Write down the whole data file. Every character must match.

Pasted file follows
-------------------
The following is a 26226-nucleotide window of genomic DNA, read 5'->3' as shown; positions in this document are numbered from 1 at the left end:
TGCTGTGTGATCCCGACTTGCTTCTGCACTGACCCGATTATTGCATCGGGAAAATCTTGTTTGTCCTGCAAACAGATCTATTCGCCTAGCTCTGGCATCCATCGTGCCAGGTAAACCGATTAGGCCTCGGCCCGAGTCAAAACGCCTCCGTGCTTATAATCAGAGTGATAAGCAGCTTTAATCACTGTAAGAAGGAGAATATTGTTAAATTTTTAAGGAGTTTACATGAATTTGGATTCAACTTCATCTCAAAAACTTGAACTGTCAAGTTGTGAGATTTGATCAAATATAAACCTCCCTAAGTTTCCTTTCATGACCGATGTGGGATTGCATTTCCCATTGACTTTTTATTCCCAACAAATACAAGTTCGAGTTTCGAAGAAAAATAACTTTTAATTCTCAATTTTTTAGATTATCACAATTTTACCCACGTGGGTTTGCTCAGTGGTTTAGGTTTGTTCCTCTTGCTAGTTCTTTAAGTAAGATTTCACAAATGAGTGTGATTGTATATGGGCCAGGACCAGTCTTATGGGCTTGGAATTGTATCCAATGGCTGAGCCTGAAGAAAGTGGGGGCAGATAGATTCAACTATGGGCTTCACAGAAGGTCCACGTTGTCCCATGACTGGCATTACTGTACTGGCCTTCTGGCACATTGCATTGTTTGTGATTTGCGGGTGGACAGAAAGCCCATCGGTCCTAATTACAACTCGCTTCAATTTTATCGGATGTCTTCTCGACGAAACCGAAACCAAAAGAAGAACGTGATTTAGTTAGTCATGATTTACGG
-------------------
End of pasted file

The following is a 26226-nucleotide window of genomic DNA, read 5'->3' as shown; positions in this document are numbered from 1 at the left end:
TGCTGTGTGATCCCGACTTGCTTCTGCACTGACCCGATTATTGCATCGGGAAAATCTTGTTTGTCCTGCAAACAGATCTATTCGCCTAGCTCTGGCATCCATCGTGCCAGGTAAACCGATTAGGCCTCGGCCCGAGTCAAAACGCCTCCGTGCTTATAATCAGAGTGATAAGCAGCTTTAATCACTGTAAGAAGGAGAATATTGTTAAATTTTTAAGGAGTTTACATGAATTTGGATTCAACTTCATCTCAAAAACTTGAACTGTCAAGTTGTGAGATTTGATCAAATATAAACCTCCCTAAGTTTCCTTTCATGACCGATGTGGGATTGCATTTCCCATTGACTTTTTATTCCCAACAAATACAAGTTCGAGTTTCGAAGAAAAATAACTTTTAATTCTCAATTTTTTAGATTATCACAATTTTACCCACGTGGGTTTGCTCAGTGGTTTAGGTTTGTTCCTCTTGCTAGTTCTTTAAGTAAGATTTCACAAATGAGTGTGATTGTATATGGGCCAGGACCAGTCTTATGGGCTTGGAATTGTATCCAATGGCTGAGCCTGAAGAAAGTGGGGGCAGATAGATTCAACTATGGGCTTCACAGAAGGTCCACGTTGTCCCATGACTGGCATTACTGTACTGGCCTTCTGGCACATTGCATTGTTTGTGATTTGCGGGTGGACAGAAAGCCCATCGGTCCTAATTACAACTCGCTTCAATTTTATCGGATGTCTTCTCGACGAAACCGAAACCAAAAGAAGAACGTGATTTAGTTAGTCATGATTTACGG